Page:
Rocket Science: Students Vie for Slots in Enriching Summer Program

Posted: March 27, 2013 at 5:01 am, Last Updated: April 9, 2013 at 12:14 pm

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By Michele McDonald

Neuroscience major Sarah Albani participated in ASSIP when she was in high school. Creative Services photo

Neuroscience major Sarah Albani participated in the Aspiring Scientists Summer Internship Program before she entered Mason as a freshman. She says it sparked her interest in pursuing a research career. Creative Services photo

Nearly twice as many aspiring scientists this year are vying for coveted slots in a George Mason University summer program that matches students with top researchers.

The Aspiring Scientists Summer Internship Program (ASSIP) reported a 42 percent increase in applicants this year to 624, up from 364 a year ago. They’re competing for 50 slots with mentors from George Mason’s College of Science, Krasnow Institute, and Bioengineering Department. The researchers expect to select the participants by mid-April.

It’s easy to understand why the program has rocketed in popularity, says Sarah Albani, a neuroscience major graduating in May and an ASSIP program graduate.

“Participating in ASSIP the summer before my freshman year was one of the most valuable and enriching experiences I have had,” says Albani, who graduated from McLean High School in 2009. “Not only did it familiarize me with the vast opportunities that are available for students at Mason, but it also opened up the field of research to me — both sparking and solidifying my interest in pursuing a career in research.”

Amy VanMeter Adams directs ASSIP. Creative Services photo

Amy VanMeter Adams helped create the innovative ASSIP. Creative Services photo

Amy VanMeter Adams, a research specialist in the Center for Applied Proteomics and Molecular Medicine, and CAPMM’s co-directors Lance Liotta and Emanuel “Chip” Petricoin III created ASSIP in 2007.

ASSIP offers high school and undergraduate students the opportunity to work side-by-side with top researchers on meaningful scientific research projects. They also practice effective scientific writing and oral communication skills, become aware of career opportunities in the STEM fields and strengthen team and leadership skills. Furthermore, students exercise creativity by interpreting their scientific research into art with the help of renowned artist Rebecca Kamen.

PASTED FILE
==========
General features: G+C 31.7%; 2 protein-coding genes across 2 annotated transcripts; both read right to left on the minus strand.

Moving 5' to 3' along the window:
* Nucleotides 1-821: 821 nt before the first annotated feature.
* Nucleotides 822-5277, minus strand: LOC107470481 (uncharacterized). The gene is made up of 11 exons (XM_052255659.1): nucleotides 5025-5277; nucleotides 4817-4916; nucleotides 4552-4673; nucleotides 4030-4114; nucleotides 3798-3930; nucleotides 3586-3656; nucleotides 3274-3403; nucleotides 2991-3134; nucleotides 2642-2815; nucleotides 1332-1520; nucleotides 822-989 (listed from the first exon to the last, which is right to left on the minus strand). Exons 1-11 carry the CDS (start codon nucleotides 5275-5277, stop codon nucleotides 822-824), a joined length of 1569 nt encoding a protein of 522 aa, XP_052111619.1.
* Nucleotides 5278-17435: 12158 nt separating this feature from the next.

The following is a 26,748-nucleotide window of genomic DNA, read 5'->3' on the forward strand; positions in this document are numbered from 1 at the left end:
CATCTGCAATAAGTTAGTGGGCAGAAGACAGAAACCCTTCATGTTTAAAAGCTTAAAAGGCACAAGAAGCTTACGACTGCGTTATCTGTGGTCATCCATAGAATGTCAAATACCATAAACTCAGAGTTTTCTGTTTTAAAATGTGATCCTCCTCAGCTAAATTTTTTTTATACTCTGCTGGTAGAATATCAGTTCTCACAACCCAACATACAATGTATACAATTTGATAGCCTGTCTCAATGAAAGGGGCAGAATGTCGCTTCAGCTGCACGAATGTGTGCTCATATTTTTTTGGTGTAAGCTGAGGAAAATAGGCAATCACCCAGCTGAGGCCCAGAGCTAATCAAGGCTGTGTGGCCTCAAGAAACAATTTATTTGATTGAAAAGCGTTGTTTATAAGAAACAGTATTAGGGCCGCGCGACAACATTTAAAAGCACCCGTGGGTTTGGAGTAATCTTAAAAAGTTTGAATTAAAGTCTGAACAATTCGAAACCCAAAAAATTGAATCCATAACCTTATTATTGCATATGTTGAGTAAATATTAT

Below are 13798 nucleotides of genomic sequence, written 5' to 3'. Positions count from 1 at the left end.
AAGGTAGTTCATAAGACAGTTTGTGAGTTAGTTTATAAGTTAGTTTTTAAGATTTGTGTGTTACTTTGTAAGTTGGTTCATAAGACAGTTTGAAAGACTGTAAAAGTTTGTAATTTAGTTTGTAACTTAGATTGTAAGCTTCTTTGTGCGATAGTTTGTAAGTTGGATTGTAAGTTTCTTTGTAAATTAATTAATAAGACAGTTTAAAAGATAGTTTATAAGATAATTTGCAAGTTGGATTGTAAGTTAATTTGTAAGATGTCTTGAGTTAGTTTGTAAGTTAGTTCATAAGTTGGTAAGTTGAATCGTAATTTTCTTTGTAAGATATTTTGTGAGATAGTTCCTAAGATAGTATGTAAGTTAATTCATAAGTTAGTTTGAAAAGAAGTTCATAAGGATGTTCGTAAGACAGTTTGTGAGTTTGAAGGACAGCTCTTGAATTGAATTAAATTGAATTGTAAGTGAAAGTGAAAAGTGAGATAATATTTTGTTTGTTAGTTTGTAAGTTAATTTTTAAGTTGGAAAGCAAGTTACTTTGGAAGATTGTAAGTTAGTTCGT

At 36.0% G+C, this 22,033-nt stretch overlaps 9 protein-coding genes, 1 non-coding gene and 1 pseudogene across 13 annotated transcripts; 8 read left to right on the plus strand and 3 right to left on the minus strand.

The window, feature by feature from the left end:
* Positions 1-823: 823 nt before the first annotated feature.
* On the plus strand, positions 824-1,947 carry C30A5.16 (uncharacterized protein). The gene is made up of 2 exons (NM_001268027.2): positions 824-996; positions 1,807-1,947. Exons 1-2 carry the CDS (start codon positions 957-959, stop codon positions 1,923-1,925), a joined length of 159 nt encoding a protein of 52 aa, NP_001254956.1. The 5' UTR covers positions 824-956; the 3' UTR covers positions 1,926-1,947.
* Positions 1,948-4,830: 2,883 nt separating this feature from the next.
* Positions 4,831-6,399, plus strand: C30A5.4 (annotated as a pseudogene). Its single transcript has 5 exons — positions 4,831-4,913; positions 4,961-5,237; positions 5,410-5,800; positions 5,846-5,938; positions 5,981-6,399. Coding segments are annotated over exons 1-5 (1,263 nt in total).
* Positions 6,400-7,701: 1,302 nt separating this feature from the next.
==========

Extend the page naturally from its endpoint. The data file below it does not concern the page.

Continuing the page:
“I want the students to have an enriching scientific experience,” VanMeter Adams says of the program that begins on June 20 and ends with a poster session on Aug. 12.

Students work in such areas as proteomics, genomics, neuroscience, chemistry, biochemistry, biodefense, environmental science, mathematical modeling, computer science, bioinformatics, nanotechnology, physics and bioengineering. Nearly 30 students have been co-authors on scientific journal articles, abstracts for scientific conferences, book chapters and patents. One such study by then-high school student Temple Douglas led to a new test for Lyme disease that’s now being tested in a clinical trial at Inova Fairfax Hospital.

Learning to write about research and create a scientific poster for it are invaluable skills that undergraduates will use as they progress in their careers, Albani says. “The ability to write scientifically is undoubtedly a crucial skill, and having opportunities to hone it are rare and something that most undergraduates don’t get the chance to do,” she says.

VanMeter Adams knows from personal experience that there’s no substitute for hands-on experience. “When seeking STEM (science, technology, engineering, and math) employment, a degree is far more valuable when it is paired with a genuine scientific research experience,” she says.

The three-month program is supported by corporate and personal donations. Platinum and Gold Sponsors include Fisher Scientific, Life Technologies, Micron Foundation, Corning Life Sciences, C2Technologies, Inc., Prince William County Department of Economic Development and Aerojet.

“Although we face tough economic times, our gracious donors have permitted ASSIP to thrive for seven years, and we are dedicated to maximizing their contributions to nurture future scientific leaders,” VanMeter Adams says.

Write to Michele McDonald at mmcdon15@gmu.edu

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